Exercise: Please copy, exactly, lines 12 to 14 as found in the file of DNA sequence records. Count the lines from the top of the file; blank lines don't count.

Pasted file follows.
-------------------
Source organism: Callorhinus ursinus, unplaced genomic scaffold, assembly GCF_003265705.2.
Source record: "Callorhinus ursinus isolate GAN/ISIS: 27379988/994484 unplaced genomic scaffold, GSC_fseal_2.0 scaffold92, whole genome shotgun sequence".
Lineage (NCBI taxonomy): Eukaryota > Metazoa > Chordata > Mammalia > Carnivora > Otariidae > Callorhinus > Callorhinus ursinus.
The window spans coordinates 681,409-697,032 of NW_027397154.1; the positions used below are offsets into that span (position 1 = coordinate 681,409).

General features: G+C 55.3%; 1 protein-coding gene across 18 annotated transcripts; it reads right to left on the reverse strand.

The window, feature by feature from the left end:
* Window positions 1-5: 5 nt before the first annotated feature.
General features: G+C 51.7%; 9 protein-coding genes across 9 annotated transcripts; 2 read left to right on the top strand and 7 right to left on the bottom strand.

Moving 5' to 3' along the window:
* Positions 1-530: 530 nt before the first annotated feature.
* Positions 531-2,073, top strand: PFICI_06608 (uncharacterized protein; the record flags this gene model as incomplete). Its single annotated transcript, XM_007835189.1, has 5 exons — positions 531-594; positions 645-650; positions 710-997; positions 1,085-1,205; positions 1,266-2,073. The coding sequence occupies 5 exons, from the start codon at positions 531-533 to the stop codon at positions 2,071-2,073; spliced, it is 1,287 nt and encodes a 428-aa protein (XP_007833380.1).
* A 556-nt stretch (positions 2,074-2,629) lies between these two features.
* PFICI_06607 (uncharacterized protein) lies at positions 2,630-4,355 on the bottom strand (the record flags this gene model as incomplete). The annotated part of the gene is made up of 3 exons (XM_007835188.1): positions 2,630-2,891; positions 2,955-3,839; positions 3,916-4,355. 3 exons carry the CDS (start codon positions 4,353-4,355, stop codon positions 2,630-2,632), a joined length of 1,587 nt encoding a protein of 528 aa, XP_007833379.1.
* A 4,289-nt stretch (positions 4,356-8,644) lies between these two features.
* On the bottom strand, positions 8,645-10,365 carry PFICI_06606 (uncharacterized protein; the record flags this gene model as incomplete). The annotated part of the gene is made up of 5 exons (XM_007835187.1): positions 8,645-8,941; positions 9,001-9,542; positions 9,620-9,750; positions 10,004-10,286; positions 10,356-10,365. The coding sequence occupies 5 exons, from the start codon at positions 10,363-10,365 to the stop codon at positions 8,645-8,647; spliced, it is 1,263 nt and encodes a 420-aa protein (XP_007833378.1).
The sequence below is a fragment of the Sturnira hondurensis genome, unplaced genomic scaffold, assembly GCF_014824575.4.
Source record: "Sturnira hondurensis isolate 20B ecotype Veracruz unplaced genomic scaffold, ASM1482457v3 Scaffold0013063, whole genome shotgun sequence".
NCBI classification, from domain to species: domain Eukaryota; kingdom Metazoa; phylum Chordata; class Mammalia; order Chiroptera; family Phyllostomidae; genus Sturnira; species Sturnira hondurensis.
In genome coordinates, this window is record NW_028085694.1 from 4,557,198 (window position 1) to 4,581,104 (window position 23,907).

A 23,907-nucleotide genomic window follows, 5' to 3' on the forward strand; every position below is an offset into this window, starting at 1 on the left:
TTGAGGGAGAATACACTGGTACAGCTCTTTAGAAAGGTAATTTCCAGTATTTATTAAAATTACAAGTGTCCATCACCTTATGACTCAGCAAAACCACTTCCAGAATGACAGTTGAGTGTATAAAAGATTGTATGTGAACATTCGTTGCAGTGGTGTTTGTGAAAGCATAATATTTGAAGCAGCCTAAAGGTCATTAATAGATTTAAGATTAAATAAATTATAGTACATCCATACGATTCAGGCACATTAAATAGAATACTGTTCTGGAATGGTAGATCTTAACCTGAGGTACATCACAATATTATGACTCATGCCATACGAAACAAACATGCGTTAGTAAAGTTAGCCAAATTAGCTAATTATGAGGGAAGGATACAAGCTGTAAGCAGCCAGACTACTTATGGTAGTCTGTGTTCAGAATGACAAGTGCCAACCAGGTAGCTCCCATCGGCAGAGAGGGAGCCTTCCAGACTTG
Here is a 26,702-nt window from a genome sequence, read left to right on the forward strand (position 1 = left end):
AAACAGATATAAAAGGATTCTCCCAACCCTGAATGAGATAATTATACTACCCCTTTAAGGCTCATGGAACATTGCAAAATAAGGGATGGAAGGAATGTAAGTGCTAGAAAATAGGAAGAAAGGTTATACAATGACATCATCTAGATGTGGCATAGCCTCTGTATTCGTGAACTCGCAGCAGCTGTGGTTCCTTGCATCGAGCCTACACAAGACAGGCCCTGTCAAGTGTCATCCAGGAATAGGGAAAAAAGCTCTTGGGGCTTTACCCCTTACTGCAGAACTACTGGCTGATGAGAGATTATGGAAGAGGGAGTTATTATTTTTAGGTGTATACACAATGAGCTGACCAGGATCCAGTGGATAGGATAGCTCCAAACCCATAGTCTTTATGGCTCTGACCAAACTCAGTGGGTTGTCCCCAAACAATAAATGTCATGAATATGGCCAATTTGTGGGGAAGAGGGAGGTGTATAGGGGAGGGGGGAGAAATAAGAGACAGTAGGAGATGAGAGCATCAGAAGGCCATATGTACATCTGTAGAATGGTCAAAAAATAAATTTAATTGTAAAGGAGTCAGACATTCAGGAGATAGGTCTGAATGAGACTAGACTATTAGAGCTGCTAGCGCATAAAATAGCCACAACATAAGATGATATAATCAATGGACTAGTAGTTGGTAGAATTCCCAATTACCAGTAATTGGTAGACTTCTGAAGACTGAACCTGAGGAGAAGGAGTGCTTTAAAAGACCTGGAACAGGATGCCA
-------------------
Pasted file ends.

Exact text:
* A 556-nt stretch (positions 2,074-2,629) lies between these two features.
* PFICI_06607 (uncharacterized protein) lies at positions 2,630-4,355 on the bottom strand (the record flags this gene model as incomplete). The annotated part of the gene is made up of 3 exons (XM_007835188.1): positions 2,630-2,891; positions 2,955-3,839; positions 3,916-4,355. 3 exons carry the CDS (start codon positions 4,353-4,355, stop codon positions 2,630-2,632), a joined length of 1,587 nt encoding a protein of 528 aa, XP_007833379.1.
* A 4,289-nt stretch (positions 4,356-8,644) lies between these two features.